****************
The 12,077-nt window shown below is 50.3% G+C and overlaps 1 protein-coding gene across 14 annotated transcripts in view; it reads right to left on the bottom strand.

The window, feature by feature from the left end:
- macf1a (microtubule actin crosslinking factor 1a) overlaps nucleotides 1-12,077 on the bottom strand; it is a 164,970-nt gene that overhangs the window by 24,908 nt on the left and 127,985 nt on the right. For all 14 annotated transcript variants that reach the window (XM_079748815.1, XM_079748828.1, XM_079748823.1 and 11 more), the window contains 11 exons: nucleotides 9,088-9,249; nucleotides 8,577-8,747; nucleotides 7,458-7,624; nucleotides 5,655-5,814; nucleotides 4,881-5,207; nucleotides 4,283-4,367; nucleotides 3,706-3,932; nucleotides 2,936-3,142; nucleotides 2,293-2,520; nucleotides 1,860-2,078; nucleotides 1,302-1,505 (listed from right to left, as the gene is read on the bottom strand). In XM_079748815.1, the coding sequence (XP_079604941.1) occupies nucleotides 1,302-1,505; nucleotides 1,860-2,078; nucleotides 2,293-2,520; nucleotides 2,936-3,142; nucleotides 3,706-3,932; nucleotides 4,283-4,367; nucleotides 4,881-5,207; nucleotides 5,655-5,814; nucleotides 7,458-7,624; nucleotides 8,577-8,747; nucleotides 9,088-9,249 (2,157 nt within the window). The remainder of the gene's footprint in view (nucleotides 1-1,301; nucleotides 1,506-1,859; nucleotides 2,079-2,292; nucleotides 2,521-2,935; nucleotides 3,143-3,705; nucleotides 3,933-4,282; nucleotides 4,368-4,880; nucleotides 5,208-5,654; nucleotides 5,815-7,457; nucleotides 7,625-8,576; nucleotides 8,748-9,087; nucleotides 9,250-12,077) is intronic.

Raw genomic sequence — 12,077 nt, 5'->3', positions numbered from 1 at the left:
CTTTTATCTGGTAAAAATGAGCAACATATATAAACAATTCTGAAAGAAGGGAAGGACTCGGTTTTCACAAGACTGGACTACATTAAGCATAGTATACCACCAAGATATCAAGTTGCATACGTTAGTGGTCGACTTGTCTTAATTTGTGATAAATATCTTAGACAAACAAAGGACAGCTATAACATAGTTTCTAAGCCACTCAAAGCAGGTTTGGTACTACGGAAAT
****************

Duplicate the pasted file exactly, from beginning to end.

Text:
The 12,077-nt window shown below is 50.3% G+C and overlaps 1 protein-coding gene across 14 annotated transcripts in view; it reads right to left on the bottom strand.

The window, feature by feature from the left end:
- macf1a (microtubule actin crosslinking factor 1a) overlaps nucleotides 1-12,077 on the bottom strand; it is a 164,970-nt gene that overhangs the window by 24,908 nt on the left and 127,985 nt on the right. For all 14 annotated transcript variants that reach the window (XM_079748815.1, XM_079748828.1, XM_079748823.1 and 11 more), the window contains 11 exons: nucleotides 9,088-9,249; nucleotides 8,577-8,747; nucleotides 7,458-7,624; nucleotides 5,655-5,814; nucleotides 4,881-5,207; nucleotides 4,283-4,367; nucleotides 3,706-3,932; nucleotides 2,936-3,142; nucleotides 2,293-2,520; nucleotides 1,860-2,078; nucleotides 1,302-1,505 (listed from right to left, as the gene is read on the bottom strand). In XM_079748815.1, the coding sequence (XP_079604941.1) occupies nucleotides 1,302-1,505; nucleotides 1,860-2,078; nucleotides 2,293-2,520; nucleotides 2,936-3,142; nucleotides 3,706-3,932; nucleotides 4,283-4,367; nucleotides 4,881-5,207; nucleotides 5,655-5,814; nucleotides 7,458-7,624; nucleotides 8,577-8,747; nucleotides 9,088-9,249 (2,157 nt within the window). The remainder of the gene's footprint in view (nucleotides 1-1,301; nucleotides 1,506-1,859; nucleotides 2,079-2,292; nucleotides 2,521-2,935; nucleotides 3,143-3,705; nucleotides 3,933-4,282; nucleotides 4,368-4,880; nucleotides 5,208-5,654; nucleotides 5,815-7,457; nucleotides 7,625-8,576; nucleotides 8,748-9,087; nucleotides 9,250-12,077) is intronic.

Raw genomic sequence — 12,077 nt, 5'->3', positions numbered from 1 at the left:
CTTTTATCTGGTAAAAATGAGCAACATATATAAACAATTCTGAAAGAAGGGAAGGACTCGGTTTTCACAAGACTGGACTACATTAAGCATAGTATACCACCAAGATATCAAGTTGCATACGTTAGTGGTCGACTTGTCTTAATTTGTGATAAATATCTTAGACAAACAAAGGACAGCTATAACATAGTTTCTAAGCCACTCAAAGCAGGTTTGGTACTACGGAAAT